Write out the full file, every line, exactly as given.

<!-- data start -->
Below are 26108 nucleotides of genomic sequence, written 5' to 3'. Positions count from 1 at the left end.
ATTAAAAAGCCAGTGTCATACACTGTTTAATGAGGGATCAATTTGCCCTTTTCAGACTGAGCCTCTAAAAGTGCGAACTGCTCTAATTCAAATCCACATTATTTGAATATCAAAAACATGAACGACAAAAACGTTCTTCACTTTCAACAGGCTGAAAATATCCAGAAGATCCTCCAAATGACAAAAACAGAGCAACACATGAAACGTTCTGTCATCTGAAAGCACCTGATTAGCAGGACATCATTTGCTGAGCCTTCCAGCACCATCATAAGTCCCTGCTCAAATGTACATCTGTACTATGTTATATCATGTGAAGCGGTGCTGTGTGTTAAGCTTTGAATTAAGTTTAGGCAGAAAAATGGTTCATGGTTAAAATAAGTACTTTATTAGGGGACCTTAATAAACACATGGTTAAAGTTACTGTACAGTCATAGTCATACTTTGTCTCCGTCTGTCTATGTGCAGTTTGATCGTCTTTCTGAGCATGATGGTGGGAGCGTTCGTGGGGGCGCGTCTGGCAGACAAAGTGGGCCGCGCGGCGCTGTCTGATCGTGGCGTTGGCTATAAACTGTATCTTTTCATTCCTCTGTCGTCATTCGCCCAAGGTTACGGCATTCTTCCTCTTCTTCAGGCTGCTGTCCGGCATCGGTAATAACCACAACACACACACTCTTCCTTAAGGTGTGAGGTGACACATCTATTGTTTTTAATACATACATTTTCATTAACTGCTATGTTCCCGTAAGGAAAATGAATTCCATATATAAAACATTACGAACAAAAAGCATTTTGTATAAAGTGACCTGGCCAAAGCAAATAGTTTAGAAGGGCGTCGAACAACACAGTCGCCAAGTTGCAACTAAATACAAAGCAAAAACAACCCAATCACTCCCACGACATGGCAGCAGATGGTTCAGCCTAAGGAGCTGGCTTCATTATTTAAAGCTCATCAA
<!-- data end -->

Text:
Below are 26108 nucleotides of genomic sequence, written 5' to 3'. Positions count from 1 at the left end.
ATTAAAAAGCCAGTGTCATACACTGTTTAATGAGGGATCAATTTGCCCTTTTCAGACTGAGCCTCTAAAAGTGCGAACTGCTCTAATTCAAATCCACATTATTTGAATATCAAAAACATGAACGACAAAAACGTTCTTCACTTTCAACAGGCTGAAAATATCCAGAAGATCCTCCAAATGACAAAAACAGAGCAACACATGAAACGTTCTGTCATCTGAAAGCACCTGATTAGCAGGACATCATTTGCTGAGCCTTCCAGCACCATCATAAGTCCCTGCTCAAATGTACATCTGTACTATGTTATATCATGTGAAGCGGTGCTGTGTGTTAAGCTTTGAATTAAGTTTAGGCAGAAAAATGGTTCATGGTTAAAATAAGTACTTTATTAGGGGACCTTAATAAACACATGGTTAAAGTTACTGTACAGTCATAGTCATACTTTGTCTCCGTCTGTCTATGTGCAGTTTGATCGTCTTTCTGAGCATGATGGTGGGAGCGTTCGTGGGGGCGCGTCTGGCAGACAAAGTGGGCCGCGCGGCGCTGTCTGATCGTGGCGTTGGCTATAAACTGTATCTTTTCATTCCTCTGTCGTCATTCGCCCAAGGTTACGGCATTCTTCCTCTTCTTCAGGCTGCTGTCCGGCATCGGTAATAACCACAACACACACACTCTTCCTTAAGGTGTGAGGTGACACATCTATTGTTTTTAATACATACATTTTCATTAACTGCTATGTTCCCGTAAGGAAAATGAATTCCATATATAAAACATTACGAACAAAAAGCATTTTGTATAAAGTGACCTGGCCAAAGCAAATAGTTTAGAAGGGCGTCGAACAACACAGTCGCCAAGTTGCAACTAAATACAAAGCAAAAACAACCCAATCACTCCCACGACATGGCAGCAGATGGTTCAGCCTAAGGAGCTGGCTTCATTATTTAAAGCTCATCAA